It featured as part of a volume presenting an exceptional manuscript collection of compositions for that instrument that is thought to date from c.1620.
Composed in 1597, Dowland’s famous pavane, to which lyrics – ‘Flow, my tears’ – were later added, survives in more than 100 manuscript and printed sources across Europe, said Sotheby’s, testifying to its extraordinary popularity over the first half of the 17th century.
An enormous number of Italian and French pieces by a great many composers, mostly dances, feature on the 285 leaves of the manuscript.
It sold for £170,000 as the prize lot in a September 14 sale of musical treasures from the library of the French-born musician and instrument maker Arnold Dolmetsch (1858-1940), who came to England and set up a workshop in Haslemere, Surrey.
In a contemporary blind-stamped German pigskin binding, perhaps by the Federnelkenmeister binder of Cologne (c.1583-1619) said Sotheby’s, this exceptional manuscript remains unpublished in its entirety.
Dolmetsch was inextricably linked with the lute, making his first instrument in 1893. Several still survive, including the ones he made for Diana Poulton, the doyenne of lute studies as defined by the cataloguer, and someone who has described the version of Dowland’s composition transmitted by the present manuscript as a highly simplified one.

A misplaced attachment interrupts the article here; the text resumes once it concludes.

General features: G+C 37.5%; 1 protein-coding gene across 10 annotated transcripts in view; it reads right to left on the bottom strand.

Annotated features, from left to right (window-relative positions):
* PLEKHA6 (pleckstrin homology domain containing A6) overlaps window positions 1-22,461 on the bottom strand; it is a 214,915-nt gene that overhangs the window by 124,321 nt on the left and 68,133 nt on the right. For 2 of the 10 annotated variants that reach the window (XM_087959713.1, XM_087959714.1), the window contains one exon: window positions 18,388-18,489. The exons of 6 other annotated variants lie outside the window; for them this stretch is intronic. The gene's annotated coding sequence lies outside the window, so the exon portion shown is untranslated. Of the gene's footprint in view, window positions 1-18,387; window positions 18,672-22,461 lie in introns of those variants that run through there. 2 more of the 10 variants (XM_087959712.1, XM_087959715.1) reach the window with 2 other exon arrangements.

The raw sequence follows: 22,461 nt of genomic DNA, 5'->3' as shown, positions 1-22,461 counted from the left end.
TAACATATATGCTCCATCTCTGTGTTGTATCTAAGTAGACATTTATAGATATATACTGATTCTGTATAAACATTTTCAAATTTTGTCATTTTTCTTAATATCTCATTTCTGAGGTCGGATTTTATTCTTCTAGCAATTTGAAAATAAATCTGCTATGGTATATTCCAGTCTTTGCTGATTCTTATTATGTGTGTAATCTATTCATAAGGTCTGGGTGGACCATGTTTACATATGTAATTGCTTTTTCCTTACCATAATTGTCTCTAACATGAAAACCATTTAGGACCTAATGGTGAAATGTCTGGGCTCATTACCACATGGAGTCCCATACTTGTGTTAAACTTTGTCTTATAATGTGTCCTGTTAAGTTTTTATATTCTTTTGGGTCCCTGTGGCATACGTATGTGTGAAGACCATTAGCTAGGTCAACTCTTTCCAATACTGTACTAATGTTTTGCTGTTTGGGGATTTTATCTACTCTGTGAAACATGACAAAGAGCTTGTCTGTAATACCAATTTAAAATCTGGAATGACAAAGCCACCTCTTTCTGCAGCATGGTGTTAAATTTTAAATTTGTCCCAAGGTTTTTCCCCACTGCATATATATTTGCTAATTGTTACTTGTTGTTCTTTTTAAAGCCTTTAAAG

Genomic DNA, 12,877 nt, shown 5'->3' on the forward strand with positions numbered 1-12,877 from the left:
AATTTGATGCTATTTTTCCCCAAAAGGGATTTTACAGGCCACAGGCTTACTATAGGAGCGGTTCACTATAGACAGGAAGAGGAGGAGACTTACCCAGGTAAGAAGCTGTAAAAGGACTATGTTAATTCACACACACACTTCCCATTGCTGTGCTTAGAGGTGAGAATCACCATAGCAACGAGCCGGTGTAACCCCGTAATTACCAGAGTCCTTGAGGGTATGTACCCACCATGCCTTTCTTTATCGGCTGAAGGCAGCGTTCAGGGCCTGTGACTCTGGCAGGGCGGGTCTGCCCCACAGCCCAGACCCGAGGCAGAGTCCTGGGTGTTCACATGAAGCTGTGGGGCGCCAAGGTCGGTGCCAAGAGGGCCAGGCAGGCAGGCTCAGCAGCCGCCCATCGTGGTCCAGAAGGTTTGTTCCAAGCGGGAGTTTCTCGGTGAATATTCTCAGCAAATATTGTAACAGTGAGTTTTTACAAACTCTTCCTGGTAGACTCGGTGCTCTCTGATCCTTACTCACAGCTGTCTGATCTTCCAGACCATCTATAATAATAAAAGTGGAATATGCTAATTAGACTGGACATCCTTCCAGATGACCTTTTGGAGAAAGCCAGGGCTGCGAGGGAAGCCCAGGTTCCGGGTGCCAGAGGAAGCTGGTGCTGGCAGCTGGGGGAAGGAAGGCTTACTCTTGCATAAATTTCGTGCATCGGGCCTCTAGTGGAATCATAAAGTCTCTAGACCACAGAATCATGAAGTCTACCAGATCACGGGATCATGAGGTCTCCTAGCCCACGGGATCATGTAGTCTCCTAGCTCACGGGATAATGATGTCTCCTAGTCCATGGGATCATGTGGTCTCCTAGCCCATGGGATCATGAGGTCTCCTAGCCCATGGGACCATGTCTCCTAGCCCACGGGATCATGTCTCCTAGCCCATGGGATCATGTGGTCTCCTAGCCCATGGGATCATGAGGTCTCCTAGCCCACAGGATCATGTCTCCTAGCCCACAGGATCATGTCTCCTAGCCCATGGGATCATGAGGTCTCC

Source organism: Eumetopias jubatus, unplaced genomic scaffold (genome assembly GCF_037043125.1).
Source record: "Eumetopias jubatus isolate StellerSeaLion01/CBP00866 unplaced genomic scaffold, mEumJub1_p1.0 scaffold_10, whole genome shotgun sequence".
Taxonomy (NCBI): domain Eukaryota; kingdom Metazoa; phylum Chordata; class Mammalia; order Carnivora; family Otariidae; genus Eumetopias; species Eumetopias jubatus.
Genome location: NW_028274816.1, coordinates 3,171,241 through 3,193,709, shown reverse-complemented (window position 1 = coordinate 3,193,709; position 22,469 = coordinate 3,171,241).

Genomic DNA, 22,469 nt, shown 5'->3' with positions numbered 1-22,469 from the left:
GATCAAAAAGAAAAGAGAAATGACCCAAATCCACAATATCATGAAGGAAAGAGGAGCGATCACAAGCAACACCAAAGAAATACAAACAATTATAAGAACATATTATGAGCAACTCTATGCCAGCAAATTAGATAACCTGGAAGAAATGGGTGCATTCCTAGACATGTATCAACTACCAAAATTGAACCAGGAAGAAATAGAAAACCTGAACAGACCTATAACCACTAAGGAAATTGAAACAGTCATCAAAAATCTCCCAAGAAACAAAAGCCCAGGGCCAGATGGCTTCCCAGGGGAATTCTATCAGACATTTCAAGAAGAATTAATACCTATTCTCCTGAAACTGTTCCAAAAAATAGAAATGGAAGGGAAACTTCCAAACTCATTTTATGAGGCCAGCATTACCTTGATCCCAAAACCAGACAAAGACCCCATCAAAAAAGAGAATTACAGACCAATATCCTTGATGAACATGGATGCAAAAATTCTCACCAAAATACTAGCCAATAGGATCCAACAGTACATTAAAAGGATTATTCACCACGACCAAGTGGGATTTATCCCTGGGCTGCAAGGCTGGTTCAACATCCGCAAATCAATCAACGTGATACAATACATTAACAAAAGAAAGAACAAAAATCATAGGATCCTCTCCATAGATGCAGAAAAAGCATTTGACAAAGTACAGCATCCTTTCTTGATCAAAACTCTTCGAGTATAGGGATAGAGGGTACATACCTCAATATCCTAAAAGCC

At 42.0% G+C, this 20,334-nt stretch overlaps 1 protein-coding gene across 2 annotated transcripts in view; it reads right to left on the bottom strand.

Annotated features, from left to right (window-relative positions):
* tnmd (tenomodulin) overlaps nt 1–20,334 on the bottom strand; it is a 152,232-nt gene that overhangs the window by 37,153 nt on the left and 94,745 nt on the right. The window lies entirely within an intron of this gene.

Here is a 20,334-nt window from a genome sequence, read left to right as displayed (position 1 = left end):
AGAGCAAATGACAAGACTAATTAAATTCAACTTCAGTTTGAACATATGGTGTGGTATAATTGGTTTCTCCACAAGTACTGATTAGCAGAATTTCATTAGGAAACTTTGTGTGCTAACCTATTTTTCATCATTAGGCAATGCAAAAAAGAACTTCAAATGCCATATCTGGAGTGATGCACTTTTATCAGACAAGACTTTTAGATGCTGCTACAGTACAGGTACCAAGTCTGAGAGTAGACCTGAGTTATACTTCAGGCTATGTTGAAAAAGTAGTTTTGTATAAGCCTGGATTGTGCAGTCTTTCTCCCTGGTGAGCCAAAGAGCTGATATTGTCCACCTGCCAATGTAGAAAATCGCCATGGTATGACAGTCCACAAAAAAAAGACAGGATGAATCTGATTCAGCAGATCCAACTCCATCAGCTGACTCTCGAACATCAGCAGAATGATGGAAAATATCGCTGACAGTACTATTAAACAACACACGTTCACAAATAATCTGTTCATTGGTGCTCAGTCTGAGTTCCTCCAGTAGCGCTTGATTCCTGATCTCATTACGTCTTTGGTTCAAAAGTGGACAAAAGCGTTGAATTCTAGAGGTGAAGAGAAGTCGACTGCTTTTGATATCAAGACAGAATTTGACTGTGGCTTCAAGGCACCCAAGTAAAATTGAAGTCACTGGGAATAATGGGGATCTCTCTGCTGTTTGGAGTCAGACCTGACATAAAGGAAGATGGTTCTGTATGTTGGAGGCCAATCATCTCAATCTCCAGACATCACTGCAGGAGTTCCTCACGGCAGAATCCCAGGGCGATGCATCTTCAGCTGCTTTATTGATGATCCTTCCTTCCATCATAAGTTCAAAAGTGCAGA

So popular did the song, or ‘ayre’ version, become in its time that Dowland would occasionally sign his name ‘Jo: dolandi de Lachrimae’.
Bid to £95,000, the following lot in the Dolmetsch sale was an 18th century manuscript of German, Austrian and French lute music containing some some 250 compositions in all, mostly dance tunes.
Works by some two dozen composers are featured, among them 50 compositions by Silvius Leopold Weiss (1686-1750), of which 19 are known only from this manuscript. Weiss was regarded as both the greatest composer for, and perfomer on the lute of the 18th century, and a man whose music was at times an inspiration for JS Bach.
The manuscript, said Sotheby’s, is also unpublished in its entirety and has never been fully studied.